Is my payment for solar unit(s) tax-deductible?
No. Participation in Seattle Community Solar is a purchase of a portion of a solar system that provides annual bill credits and is not a donation. Seattle City Light is a municipal corporation and does not qualify as a charitable organization.
Can I take the solar electricity benefits with me if I move?
Yes, if you move within the Seattle City Light service area, transfer the solar benefits to your new account. If you move out of the Seattle City Light service area, you can designate another Seattle City Light account to receive the benefits. If you choose a non-profit organization, the value of your donation could be tax-deductible.
Do I have to apply for rebates or file for state production credits?
No! City Light takes care of everything so that you don't have the hassle of filling out multiple applications. City Light takes advantage of the State's generous Community Solar production incentive, passing on your pro-rata incentive as a credit on your utility bill once a year through 2020.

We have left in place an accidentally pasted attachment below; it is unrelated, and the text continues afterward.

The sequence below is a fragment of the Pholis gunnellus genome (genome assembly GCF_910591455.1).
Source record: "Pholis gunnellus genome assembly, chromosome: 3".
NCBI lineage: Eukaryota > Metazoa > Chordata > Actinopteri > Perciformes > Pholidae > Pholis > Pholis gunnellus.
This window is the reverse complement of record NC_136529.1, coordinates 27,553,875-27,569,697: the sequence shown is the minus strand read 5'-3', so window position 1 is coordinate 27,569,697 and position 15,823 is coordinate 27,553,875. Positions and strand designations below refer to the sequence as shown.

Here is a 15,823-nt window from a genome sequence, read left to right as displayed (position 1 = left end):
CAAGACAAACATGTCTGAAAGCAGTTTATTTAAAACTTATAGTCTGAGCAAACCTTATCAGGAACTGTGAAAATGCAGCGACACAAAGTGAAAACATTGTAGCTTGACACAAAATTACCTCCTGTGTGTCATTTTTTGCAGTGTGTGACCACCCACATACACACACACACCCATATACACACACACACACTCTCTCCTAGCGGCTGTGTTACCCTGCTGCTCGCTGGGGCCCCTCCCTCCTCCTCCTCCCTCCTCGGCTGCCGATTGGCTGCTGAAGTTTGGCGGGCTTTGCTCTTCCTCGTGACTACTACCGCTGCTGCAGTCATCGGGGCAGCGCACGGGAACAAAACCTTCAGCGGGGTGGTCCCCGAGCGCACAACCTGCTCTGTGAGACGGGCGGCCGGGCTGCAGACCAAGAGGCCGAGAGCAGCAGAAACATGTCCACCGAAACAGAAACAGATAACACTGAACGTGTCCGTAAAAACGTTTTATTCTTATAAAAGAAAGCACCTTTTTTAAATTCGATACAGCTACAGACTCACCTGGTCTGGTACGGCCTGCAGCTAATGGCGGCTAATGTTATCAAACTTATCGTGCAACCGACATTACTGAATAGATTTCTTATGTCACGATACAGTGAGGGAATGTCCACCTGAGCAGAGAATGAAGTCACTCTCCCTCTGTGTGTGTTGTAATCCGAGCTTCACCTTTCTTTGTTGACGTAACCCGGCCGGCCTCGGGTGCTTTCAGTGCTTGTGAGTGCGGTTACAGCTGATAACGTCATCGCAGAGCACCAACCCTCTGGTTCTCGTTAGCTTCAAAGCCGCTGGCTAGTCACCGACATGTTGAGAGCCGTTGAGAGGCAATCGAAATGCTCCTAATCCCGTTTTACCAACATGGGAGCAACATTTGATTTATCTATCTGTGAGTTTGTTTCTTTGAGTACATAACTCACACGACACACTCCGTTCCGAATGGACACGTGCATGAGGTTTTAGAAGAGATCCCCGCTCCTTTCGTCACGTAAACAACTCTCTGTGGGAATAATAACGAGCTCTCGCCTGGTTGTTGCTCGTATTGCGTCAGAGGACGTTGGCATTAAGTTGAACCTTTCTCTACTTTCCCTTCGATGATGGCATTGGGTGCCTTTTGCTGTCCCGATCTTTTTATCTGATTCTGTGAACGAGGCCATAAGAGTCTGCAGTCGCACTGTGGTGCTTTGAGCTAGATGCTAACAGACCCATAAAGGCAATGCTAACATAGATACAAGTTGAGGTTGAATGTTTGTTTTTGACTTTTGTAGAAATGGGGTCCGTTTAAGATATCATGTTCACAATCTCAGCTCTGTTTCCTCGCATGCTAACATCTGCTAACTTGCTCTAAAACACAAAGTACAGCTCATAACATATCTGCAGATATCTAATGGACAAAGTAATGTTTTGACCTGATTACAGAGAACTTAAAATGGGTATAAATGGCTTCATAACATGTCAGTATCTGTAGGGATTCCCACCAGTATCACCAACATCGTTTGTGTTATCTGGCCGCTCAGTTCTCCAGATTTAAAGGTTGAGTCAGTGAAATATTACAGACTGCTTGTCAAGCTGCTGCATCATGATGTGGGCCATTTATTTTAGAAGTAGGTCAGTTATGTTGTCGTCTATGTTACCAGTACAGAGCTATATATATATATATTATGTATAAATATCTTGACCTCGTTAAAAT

Will I have to pay additional fees in the future?
No. All of the insurance, warranty, management and maintenance for the system is included in the initial price. As a customer, you will not have to pay any additional out-of-pocket fees.
How is the credit to my utility bill determined?
Due to the fact that your solar panels are part of an array that shares one production meter, your bill will be credited back at a portion of the entire array's production. Each unit represents a 24 watt piece of the entire system. We expect each $150 unit to return about $190 in electricity bill credits to customers by the time the Seattle Aquarium project ends in 2020.
We're here to help
You can also learn about Community Solar by talking with a Seattle City Light Energy Advisor.
Email us at: SCLEnergyAdvisor@seattle.gov
or Phone: 206-684-3800 (translation services available).
Seattle City Light
Attn: Community Solar Program Manager
PO Box 34023
Seattle, WA 98124-4023